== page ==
Public Lecture by Marion Panizzon Christ (Private Lecturer), organized by Centre for Global Migration Studies (CeMig), Göttingen (Germany)
Date : 20 January 2021, 16:00 – 17:15 CET
Venue : Online via Zoom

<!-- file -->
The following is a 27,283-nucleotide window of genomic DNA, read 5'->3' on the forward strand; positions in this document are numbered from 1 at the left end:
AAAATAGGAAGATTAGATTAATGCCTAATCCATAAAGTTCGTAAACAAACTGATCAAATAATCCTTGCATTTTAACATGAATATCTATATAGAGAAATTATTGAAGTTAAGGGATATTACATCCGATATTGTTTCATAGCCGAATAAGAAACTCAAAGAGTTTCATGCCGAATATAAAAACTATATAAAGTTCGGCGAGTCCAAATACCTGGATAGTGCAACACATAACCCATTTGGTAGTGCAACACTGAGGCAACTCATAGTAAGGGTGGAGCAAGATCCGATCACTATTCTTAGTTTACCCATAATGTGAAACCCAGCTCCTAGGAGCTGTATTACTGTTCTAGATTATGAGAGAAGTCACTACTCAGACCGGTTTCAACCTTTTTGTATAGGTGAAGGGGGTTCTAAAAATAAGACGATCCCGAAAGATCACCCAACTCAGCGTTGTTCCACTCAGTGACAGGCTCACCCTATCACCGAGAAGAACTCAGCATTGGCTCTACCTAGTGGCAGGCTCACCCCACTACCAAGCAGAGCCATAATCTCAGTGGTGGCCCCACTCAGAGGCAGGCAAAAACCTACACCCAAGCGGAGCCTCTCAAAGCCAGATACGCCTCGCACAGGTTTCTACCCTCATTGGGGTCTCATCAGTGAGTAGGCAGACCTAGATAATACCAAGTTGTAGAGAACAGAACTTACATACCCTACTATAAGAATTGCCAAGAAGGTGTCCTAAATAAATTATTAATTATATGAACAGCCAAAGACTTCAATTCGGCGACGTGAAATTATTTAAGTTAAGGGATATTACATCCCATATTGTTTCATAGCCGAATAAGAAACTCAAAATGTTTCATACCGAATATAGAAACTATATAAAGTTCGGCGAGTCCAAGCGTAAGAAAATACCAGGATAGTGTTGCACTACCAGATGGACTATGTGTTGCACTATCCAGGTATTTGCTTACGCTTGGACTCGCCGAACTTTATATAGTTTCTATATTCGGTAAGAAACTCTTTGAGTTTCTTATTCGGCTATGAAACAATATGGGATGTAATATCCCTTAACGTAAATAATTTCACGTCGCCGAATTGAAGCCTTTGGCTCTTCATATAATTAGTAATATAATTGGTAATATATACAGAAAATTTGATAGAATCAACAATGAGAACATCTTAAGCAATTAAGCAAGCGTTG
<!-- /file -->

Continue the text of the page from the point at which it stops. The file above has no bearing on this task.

The dynamics of migration governance have been redrawn by the 2015/16 refugee crisis. With the SARS-CoV‑2 pandemic and policy crisis response the connections and boundaries between the global, regional and local layers again, were redrawn. Paradoxically, the patterns of migration governance were diametrically different between the refugee and this health crisis. This presentation explains why the response to the refugee crisis shifted the levels of governance to the global regime, delegating political responsibility to a UN-led global migration and refugee regime, while the regional level significantly lost appeal, also to a growing number of local initiatives and practices. During the COVID-19 health crisis, however, migrants and refugees were seemingly out of sight of the international response, with the exception of those working in frontline functions. While the Global Pacts’ response to crisis appeared to freeze, national immigration policy awakened to alleviate the risks of poverty, hunger, incapacitated access to health, education and other social services for those, who the crisis had ‘left behind,’ many of which were migrants. We hypothesize from our bird’s eye view of selected COVID-19 relief programs that the Agenda 2030’s Sustainable Development Goals (SDGs) and sub-goals, calibrate a crisis response, which is better aligned to national emergency measures and migrants’ needs alike, than the holistic approach of the GCMs actionable commitments. In addition, the Agenda 2030’s ‘to leave no-one behind’ is more apt to fight the crisis-induced rise in multiple discriminations facing migrants, in particular children and youth, women, persons in vulnerable situations. In sum, we open up for a discussion, if the COVID-19 pandemic might have elevated the significance of the Agenda 2030 for global migration governance. We ask how SDG 10’s goal of building ‘orderly, safe and responsible’ migration policies, might accompany migrants and states to navigate the insecurity of a global health crisis by embedding policies such as regularizations, which gained a new urgency with migrant workers stranded behind closed borders and immobilized by travel bans.